Shades of Hugh:  Martin Guerre’s Panaro Reflects on a Spectrum of Roles

In 1560, the court of Toulouse in southern France actually conducted a trial to determine the identity of the villager known as Martin Guerre.  After uncounted scholarly dissertations, novels, plays, movies, operas, and musicals later, the latest sleuth trying to fathom “Who is Martin Guerre?” is Hugh Panaro.  He has the title role in the latest wersion of the Schonberg/Boublil musical based on the French legend.

Schonberg and Boublil took this concept of a musical to Cameron Mackintosh, who produced their mega-hits, Les Miserables and Miss Saigon.  After nearly a decade, with three different versions in three major productions, they put the latest version in the hands of Panaro as Guerre, Stephen Buntrock as Arnaud du Thil (who claims to be Guerre) and Erin Dilly as the woman who marries one but comes to love the other.  But it wasn’t supposed to be that way.  When they first put Panaro and Buntrock together, Buntrock had already been cast as Martin Guerre and Panaro was auditioning for Arnaud du Thil.

Panaro recalls the audition with a sense of excitement approaching wonder.  He says that as soon as he and Buntrock began to sing together, “the blend was instantaneous and marvelous.”  Sounding for all the world like one who just took a final exam and knows he “aced it,” Panaro says, “we could feel it the second we started to sing.  Stephen’s voice does something to mine and my voice does something to his and it is indescribable.”  He says he couldn’t believe it when “they came up to me afterwards and started saying something about no being right for the part and how they had made a mistake.  I couldn’t believe what I was hearing.  Then it penetrated.  They weren’t saying ‘no.’  They were saying that maybe I should be Martin and Stephen should switch over to Arnaud.  We came back the next day and I sang all the Martin parts.  Again there was that blend and they hired me that day!”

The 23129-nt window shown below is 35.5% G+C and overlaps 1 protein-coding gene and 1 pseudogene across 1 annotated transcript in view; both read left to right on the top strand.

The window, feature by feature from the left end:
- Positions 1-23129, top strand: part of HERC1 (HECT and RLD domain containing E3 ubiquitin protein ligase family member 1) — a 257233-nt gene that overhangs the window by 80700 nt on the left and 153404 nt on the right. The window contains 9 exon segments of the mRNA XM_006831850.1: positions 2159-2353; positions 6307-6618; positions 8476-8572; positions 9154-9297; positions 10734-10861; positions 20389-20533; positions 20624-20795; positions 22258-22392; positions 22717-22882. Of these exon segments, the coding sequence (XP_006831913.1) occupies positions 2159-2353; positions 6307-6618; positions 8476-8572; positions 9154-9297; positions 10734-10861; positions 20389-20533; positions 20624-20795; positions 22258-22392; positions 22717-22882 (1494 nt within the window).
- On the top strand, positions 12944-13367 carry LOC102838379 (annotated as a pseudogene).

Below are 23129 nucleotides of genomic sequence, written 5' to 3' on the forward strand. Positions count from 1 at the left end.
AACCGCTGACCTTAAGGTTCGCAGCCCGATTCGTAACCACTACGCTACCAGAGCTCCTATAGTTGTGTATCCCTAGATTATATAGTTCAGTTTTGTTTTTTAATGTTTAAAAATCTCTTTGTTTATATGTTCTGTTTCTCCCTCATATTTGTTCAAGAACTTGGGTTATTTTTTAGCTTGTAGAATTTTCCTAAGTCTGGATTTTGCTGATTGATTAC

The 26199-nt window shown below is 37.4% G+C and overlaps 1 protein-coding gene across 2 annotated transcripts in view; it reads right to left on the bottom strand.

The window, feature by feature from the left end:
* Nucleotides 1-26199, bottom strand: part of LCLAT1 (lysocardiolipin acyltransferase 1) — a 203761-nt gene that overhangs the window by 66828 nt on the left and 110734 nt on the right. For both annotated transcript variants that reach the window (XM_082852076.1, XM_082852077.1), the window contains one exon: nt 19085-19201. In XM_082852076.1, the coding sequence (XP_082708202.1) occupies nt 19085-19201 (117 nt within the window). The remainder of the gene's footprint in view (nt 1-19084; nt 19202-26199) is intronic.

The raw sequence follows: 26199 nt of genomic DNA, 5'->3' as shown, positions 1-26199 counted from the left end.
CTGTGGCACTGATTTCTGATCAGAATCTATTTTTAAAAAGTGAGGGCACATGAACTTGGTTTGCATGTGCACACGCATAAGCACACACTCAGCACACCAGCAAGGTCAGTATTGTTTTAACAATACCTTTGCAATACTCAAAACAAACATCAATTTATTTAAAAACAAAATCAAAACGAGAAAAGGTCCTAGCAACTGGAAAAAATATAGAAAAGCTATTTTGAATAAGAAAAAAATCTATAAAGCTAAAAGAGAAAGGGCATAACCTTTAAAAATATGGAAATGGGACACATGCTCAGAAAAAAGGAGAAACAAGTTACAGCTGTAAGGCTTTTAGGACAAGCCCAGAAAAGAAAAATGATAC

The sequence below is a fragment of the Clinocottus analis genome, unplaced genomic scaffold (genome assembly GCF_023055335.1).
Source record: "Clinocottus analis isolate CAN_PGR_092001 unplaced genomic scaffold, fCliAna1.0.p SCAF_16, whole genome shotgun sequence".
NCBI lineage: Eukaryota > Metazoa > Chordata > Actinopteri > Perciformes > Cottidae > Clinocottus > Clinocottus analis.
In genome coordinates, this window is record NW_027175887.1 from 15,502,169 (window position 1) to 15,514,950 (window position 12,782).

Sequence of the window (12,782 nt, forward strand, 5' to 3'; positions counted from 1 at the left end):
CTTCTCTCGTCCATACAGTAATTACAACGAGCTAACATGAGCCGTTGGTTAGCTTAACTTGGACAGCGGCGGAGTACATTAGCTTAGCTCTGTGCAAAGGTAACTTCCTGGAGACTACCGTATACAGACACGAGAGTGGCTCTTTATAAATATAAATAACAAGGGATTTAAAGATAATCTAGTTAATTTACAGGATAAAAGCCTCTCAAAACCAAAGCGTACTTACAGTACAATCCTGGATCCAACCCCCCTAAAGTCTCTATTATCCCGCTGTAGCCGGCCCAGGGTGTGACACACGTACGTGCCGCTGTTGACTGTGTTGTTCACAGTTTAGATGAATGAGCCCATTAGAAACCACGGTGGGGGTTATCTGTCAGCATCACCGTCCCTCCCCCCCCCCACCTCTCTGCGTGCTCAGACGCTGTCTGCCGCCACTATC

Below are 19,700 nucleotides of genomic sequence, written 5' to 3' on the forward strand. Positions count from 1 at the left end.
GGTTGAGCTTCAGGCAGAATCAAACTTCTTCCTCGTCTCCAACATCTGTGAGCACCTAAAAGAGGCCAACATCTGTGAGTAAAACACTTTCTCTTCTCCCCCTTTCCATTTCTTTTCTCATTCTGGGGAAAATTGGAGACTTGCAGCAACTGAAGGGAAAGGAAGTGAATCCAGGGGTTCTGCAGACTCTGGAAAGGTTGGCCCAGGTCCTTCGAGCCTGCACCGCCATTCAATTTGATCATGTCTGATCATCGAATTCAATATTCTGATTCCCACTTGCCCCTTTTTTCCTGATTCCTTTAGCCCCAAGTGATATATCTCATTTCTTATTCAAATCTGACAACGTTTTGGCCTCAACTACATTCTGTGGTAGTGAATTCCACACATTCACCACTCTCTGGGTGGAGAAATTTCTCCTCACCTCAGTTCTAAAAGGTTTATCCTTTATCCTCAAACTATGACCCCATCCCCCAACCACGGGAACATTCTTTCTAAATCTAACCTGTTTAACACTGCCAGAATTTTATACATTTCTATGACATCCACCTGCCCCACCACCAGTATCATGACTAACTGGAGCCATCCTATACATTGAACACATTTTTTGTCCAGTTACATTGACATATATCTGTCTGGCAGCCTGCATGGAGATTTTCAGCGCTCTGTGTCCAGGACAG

And so began a search for the identity of the subject of a musical about identity.  How did Panaro go about finding out who this Martin Guerre was?  He hadn’t seen the movies or read the books.  In fact, he says he knew very little about the project.  But he didn’t start any independent research.  Instead, he read the script.  “I’ve always believed that we have to look to the text.  After all, we serve the author here.  That is our job.  So I sat down with [co-lyricist] Stephen Clark and we discussed any questions I had.  Sometimes he’d tell me what they [Clark, Alain Boublil and Claude-Michel Schonberg] felt was behind a particular detail, but sometimes he’d simply say, ‘I don’t know – fill it in with what makes sense to you.’”

As an example, he cites the lyric “Look, I’m Martin Guerre/Father I’m brave/And from your grave/You’ll keep me strong.  Yes I’m Martin Guerre/For they will learn/When I return/That I belong.”  “All the script tells us is that I’m a 14-year-old kid being raised by my uncle.  The audience never needs to know what happened to my folks but I needed to on order to make that lyric work for me.  So, for me, I filled it in with having been loved and secure in the earlier years.  I don’t know how my father died but I am sure I don’t feel abandoned or rejected.  That’s enough.”

All this is for Hugh Panaro to answer the question, “Who is Martin Guerre?”  Now we wanted to ask the corollary question: “Who is Hugh Panaro?”